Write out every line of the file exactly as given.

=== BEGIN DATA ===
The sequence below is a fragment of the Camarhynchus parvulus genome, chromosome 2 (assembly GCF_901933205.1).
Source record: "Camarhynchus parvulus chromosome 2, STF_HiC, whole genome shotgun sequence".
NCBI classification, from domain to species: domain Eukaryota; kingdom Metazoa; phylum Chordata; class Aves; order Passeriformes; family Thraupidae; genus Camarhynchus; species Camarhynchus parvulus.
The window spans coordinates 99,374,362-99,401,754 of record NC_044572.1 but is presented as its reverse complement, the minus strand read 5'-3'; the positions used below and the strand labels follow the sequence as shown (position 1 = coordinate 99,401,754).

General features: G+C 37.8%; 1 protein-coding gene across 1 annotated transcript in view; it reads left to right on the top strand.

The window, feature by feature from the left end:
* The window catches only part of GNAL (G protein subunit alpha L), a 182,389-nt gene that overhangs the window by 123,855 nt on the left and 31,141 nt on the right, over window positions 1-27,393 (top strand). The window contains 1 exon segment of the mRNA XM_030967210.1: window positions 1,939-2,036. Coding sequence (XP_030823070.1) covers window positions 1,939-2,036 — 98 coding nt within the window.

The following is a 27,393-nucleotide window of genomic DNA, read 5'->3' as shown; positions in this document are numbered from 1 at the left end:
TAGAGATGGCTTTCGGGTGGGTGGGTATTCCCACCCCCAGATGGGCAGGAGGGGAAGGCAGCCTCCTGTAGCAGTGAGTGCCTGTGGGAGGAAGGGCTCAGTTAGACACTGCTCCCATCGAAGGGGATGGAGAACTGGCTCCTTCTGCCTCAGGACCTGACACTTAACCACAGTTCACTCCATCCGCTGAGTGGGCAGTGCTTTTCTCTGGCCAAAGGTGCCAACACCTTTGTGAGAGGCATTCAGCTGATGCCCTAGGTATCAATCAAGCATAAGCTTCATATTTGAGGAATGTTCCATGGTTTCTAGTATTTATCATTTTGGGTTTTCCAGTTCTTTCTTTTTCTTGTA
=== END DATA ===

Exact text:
The sequence below is a fragment of the Camarhynchus parvulus genome, chromosome 2 (assembly GCF_901933205.1).
Source record: "Camarhynchus parvulus chromosome 2, STF_HiC, whole genome shotgun sequence".
NCBI classification, from domain to species: domain Eukaryota; kingdom Metazoa; phylum Chordata; class Aves; order Passeriformes; family Thraupidae; genus Camarhynchus; species Camarhynchus parvulus.
The window spans coordinates 99,374,362-99,401,754 of record NC_044572.1 but is presented as its reverse complement, the minus strand read 5'-3'; the positions used below and the strand labels follow the sequence as shown (position 1 = coordinate 99,401,754).

General features: G+C 37.8%; 1 protein-coding gene across 1 annotated transcript in view; it reads left to right on the top strand.

The window, feature by feature from the left end:
* The window catches only part of GNAL (G protein subunit alpha L), a 182,389-nt gene that overhangs the window by 123,855 nt on the left and 31,141 nt on the right, over window positions 1-27,393 (top strand). The window contains 1 exon segment of the mRNA XM_030967210.1: window positions 1,939-2,036. Coding sequence (XP_030823070.1) covers window positions 1,939-2,036 — 98 coding nt within the window.

The following is a 27,393-nucleotide window of genomic DNA, read 5'->3' as shown; positions in this document are numbered from 1 at the left end:
TAGAGATGGCTTTCGGGTGGGTGGGTATTCCCACCCCCAGATGGGCAGGAGGGGAAGGCAGCCTCCTGTAGCAGTGAGTGCCTGTGGGAGGAAGGGCTCAGTTAGACACTGCTCCCATCGAAGGGGATGGAGAACTGGCTCCTTCTGCCTCAGGACCTGACACTTAACCACAGTTCACTCCATCCGCTGAGTGGGCAGTGCTTTTCTCTGGCCAAAGGTGCCAACACCTTTGTGAGAGGCATTCAGCTGATGCCCTAGGTATCAATCAAGCATAAGCTTCATATTTGAGGAATGTTCCATGGTTTCTAGTATTTATCATTTTGGGTTTTCCAGTTCTTTCTTTTTCTTGTA